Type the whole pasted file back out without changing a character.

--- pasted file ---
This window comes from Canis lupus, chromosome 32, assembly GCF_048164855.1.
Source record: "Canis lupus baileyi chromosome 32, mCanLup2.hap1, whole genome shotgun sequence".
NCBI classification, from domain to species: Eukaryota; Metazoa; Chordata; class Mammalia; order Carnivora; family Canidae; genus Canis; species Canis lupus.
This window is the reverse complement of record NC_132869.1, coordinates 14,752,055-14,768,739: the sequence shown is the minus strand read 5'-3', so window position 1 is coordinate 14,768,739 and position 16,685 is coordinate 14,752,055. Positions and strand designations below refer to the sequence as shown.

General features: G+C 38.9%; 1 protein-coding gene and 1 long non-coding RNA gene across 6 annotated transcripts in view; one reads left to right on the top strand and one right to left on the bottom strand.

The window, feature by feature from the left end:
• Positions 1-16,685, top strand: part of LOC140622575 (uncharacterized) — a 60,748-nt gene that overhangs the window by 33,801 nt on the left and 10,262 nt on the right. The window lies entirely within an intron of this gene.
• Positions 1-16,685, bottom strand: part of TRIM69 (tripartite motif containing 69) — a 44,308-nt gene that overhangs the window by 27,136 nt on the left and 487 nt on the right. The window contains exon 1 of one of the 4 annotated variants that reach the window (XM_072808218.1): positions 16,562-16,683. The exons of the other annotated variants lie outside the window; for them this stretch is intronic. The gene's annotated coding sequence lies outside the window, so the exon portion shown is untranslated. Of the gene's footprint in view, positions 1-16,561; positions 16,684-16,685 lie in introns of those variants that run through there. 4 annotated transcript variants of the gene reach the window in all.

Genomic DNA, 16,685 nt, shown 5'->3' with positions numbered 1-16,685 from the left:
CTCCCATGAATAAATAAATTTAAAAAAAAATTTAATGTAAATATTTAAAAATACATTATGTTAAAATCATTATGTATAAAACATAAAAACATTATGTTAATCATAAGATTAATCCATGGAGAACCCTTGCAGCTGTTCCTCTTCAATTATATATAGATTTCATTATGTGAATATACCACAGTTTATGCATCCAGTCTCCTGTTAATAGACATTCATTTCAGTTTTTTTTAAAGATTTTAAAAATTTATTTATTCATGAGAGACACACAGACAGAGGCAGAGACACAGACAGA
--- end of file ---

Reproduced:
This window comes from Canis lupus, chromosome 32, assembly GCF_048164855.1.
Source record: "Canis lupus baileyi chromosome 32, mCanLup2.hap1, whole genome shotgun sequence".
NCBI classification, from domain to species: Eukaryota; Metazoa; Chordata; class Mammalia; order Carnivora; family Canidae; genus Canis; species Canis lupus.
This window is the reverse complement of record NC_132869.1, coordinates 14,752,055-14,768,739: the sequence shown is the minus strand read 5'-3', so window position 1 is coordinate 14,768,739 and position 16,685 is coordinate 14,752,055. Positions and strand designations below refer to the sequence as shown.

General features: G+C 38.9%; 1 protein-coding gene and 1 long non-coding RNA gene across 6 annotated transcripts in view; one reads left to right on the top strand and one right to left on the bottom strand.

The window, feature by feature from the left end:
• Positions 1-16,685, top strand: part of LOC140622575 (uncharacterized) — a 60,748-nt gene that overhangs the window by 33,801 nt on the left and 10,262 nt on the right. The window lies entirely within an intron of this gene.
• Positions 1-16,685, bottom strand: part of TRIM69 (tripartite motif containing 69) — a 44,308-nt gene that overhangs the window by 27,136 nt on the left and 487 nt on the right. The window contains exon 1 of one of the 4 annotated variants that reach the window (XM_072808218.1): positions 16,562-16,683. The exons of the other annotated variants lie outside the window; for them this stretch is intronic. The gene's annotated coding sequence lies outside the window, so the exon portion shown is untranslated. Of the gene's footprint in view, positions 1-16,561; positions 16,684-16,685 lie in introns of those variants that run through there. 4 annotated transcript variants of the gene reach the window in all.

Genomic DNA, 16,685 nt, shown 5'->3' with positions numbered 1-16,685 from the left:
CTCCCATGAATAAATAAATTTAAAAAAAAATTTAATGTAAATATTTAAAAATACATTATGTTAAAATCATTATGTATAAAACATAAAAACATTATGTTAATCATAAGATTAATCCATGGAGAACCCTTGCAGCTGTTCCTCTTCAATTATATATAGATTTCATTATGTGAATATACCACAGTTTATGCATCCAGTCTCCTGTTAATAGACATTCATTTCAGTTTTTTTTAAAGATTTTAAAAATTTATTTATTCATGAGAGACACACAGACAGAGGCAGAGACACAGACAGA